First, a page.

In 1988 California, a videographer (Chris Smith) records the ominous doings of a malevolent spirit that has taken up residence in the house he shares with his new wife (Lauren Bittner) and two stepdaughters (Chloe Csengery and Jessica Brown). Directors Henry Joost and Ariel Schulman's horror sequel follows a tried and true formula to deliver mostly gore-free jolts. But the satanic elements of the plot that eventually come to the fore will make many want to steer clear.

Occult theme, brief harsh violence, drug use, some nongraphic marital lovemaking, a couple of uses of profanity, several sexual references, considerable rough and crude language. The Catholic News Service classification is L -- limited adult audience, films whose problematic content many adults would find troubling. The Motion Picture Association of America rating is R -- restricted. Under 17 requires accompanying parent or adult guardian.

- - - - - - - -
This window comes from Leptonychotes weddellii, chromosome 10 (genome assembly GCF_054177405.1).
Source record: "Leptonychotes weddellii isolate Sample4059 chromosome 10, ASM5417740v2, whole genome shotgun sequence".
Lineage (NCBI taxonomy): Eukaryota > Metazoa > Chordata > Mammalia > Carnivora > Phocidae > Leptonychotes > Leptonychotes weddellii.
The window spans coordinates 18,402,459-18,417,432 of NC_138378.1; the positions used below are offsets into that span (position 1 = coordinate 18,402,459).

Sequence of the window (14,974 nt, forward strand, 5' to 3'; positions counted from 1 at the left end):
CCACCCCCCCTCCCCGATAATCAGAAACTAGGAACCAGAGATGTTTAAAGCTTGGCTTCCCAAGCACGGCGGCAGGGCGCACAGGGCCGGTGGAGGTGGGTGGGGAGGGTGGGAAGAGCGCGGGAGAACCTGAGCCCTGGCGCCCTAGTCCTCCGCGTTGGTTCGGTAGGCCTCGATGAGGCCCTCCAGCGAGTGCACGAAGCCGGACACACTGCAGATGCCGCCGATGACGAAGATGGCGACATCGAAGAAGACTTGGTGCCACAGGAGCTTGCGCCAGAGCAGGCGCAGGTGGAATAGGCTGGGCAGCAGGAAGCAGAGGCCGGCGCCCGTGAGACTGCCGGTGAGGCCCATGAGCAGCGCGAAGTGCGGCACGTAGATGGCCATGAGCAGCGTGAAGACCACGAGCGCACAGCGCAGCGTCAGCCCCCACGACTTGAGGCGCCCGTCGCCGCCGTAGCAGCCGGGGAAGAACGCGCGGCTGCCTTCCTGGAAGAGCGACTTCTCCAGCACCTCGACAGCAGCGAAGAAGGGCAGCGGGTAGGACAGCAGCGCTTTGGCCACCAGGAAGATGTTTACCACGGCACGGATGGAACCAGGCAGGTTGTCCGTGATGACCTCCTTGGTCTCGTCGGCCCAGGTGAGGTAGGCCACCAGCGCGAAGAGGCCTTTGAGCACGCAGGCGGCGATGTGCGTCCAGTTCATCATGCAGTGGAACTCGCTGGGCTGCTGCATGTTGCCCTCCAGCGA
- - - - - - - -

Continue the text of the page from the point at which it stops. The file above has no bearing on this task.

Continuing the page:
Puss in Boots


"Puss in Boots" (DreamWorks)

Screenwriter Tom Wheeler's exceptionally intelligent and energetic script for this 3-D animated "Shrek" spinoff has the title character (voice of Antonio Banderas) -- accompanied by his childhood friend Humpty Dumpty (voice of Zach Galifianakis) and newfound feline love interest (voice of Salma Hayek) -- going in quest of the goose that lays golden eggs. Director Chris Miller's kid-friendly adventure combines imagery from fairy tales with a story line that makes Puss a mischievous, Zorro-like bandit to present a valuable lesson about the perils of greed and dishonesty.